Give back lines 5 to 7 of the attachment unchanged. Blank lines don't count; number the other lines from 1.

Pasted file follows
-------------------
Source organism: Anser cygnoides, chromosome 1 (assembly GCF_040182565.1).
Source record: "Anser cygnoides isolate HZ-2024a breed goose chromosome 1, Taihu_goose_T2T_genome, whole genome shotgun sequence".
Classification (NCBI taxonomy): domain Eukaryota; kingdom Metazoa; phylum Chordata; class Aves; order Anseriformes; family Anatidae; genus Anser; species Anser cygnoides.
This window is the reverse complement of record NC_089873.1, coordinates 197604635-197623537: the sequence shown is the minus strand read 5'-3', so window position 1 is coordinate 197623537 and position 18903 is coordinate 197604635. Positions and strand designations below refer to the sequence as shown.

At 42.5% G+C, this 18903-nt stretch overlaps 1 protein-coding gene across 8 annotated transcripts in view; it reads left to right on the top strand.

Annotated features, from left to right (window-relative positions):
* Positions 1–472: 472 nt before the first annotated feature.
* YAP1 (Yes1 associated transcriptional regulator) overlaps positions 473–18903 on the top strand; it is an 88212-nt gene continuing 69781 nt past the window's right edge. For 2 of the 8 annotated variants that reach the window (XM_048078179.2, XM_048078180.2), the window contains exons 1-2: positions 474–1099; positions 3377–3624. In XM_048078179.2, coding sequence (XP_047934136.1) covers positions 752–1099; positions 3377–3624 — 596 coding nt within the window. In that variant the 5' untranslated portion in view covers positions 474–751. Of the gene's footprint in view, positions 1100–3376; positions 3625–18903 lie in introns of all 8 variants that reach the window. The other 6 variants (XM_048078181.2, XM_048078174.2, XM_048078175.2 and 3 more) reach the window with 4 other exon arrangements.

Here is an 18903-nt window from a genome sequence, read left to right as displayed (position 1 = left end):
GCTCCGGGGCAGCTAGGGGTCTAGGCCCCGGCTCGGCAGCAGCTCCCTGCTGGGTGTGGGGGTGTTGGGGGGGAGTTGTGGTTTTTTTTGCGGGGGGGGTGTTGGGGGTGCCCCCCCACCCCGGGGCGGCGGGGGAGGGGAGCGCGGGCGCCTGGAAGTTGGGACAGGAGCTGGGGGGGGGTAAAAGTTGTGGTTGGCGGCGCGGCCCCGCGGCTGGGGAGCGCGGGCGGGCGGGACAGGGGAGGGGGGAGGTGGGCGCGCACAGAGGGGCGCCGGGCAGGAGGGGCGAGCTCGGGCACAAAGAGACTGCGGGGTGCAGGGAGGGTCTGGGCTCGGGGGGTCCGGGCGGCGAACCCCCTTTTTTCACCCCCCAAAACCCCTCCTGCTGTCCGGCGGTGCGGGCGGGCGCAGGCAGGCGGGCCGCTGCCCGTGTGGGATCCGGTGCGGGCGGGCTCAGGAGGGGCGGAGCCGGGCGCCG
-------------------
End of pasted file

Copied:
At 42.5% G+C, this 18903-nt stretch overlaps 1 protein-coding gene across 8 annotated transcripts in view; it reads left to right on the top strand.

Annotated features, from left to right (window-relative positions):
* Positions 1–472: 472 nt before the first annotated feature.